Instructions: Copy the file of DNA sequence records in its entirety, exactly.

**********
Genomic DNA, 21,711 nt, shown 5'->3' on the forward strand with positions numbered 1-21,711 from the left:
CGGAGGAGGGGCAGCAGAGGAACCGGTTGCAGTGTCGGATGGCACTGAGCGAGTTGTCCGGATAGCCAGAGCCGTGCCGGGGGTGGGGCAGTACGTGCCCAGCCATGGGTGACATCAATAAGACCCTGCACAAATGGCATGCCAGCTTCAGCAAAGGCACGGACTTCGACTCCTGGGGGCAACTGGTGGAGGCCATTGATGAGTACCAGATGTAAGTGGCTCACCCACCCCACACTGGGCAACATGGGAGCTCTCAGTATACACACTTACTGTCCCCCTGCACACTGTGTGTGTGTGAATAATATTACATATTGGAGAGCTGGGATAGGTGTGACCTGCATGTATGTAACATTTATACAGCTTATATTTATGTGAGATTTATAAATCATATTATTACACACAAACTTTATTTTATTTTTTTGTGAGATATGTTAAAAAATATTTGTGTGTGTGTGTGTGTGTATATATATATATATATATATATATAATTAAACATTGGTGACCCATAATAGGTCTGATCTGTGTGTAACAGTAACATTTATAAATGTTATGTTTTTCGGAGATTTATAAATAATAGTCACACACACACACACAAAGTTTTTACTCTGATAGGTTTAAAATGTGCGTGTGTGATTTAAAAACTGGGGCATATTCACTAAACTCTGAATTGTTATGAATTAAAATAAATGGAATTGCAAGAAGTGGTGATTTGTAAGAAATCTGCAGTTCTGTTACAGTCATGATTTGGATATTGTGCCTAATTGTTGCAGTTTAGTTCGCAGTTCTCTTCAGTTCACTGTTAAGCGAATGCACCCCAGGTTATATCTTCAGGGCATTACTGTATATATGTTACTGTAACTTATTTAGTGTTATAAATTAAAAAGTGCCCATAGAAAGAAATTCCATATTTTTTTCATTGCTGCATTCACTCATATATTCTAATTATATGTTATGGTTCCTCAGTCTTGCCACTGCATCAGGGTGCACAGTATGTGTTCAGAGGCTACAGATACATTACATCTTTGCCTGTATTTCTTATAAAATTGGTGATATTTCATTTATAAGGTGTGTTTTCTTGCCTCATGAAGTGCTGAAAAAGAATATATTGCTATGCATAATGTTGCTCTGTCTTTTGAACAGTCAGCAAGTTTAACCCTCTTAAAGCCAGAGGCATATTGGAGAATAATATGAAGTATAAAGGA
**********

Genomic DNA, 21,711 nt, shown 5'->3' on the forward strand with positions numbered 1-21,711 from the left:
CGGAGGAGGGGCAGCAGAGGAACCGGTTGCAGTGTCGGATGGCACTGAGCGAGTTGTCCGGATAGCCAGAGCCGTGCCGGGGGTGGGGCAGTACGTGCCCAGCCATGGGTGACATCAATAAGACCCTGCACAAATGGCATGCCAGCTTCAGCAAAGGCACGGACTTCGACTCCTGGGGGCAACTGGTGGAGGCCATTGATGAGTACCAGATGTAAGTGGCTCACCCACCCCACACTGGGCAACATGGGAGCTCTCAGTATACACACTTACTGTCCCCCTGCACACTGTGTGTGTGTGAATAATATTACATATTGGAGAGCTGGGATAGGTGTGACCTGCATGTATGTAACATTTATACAGCTTATATTTATGTGAGATTTATAAATCATATTATTACACACAAACTTTATTTTATTTTTTTGTGAGATATGTTAAAAAATATTTGTGTGTGTGTGTGTGTGTATATATATATATATATATATATATAATTAAACATTGGTGACCCATAATAGGTCTGATCTGTGTGTAACAGTAACATTTATAAATGTTATGTTTTTCGGAGATTTATAAATAATAGTCACACACACACACACAAAGTTTTTACTCTGATAGGTTTAAAATGTGCGTGTGTGATTTAAAAACTGGGGCATATTCACTAAACTCTGAATTGTTATGAATTAAAATAAATGGAATTGCAAGAAGTGGTGATTTGTAAGAAATCTGCAGTTCTGTTACAGTCATGATTTGGATATTGTGCCTAATTGTTGCAGTTTAGTTCGCAGTTCTCTTCAGTTCACTGTTAAGCGAATGCACCCCAGGTTATATCTTCAGGGCATTACTGTATATATGTTACTGTAACTTATTTAGTGTTATAAATTAAAAAGTGCCCATAGAAAGAAATTCCATATTTTTTTCATTGCTGCATTCACTCATATATTCTAATTATATGTTATGGTTCCTCAGTCTTGCCACTGCATCAGGGTGCACAGTATGTGTTCAGAGGCTACAGATACATTACATCTTTGCCTGTATTTCTTATAAAATTGGTGATATTTCATTTATAAGGTGTGTTTTCTTGCCTCATGAAGTGCTGAAAAAGAATATATTGCTATGCATAATGTTGCTCTGTCTTTTGAACAGTCAGCAAGTTTAACCCTCTTAAAGCCAGAGGCATATTGGAGAATAATATGAAGTATAAAGGA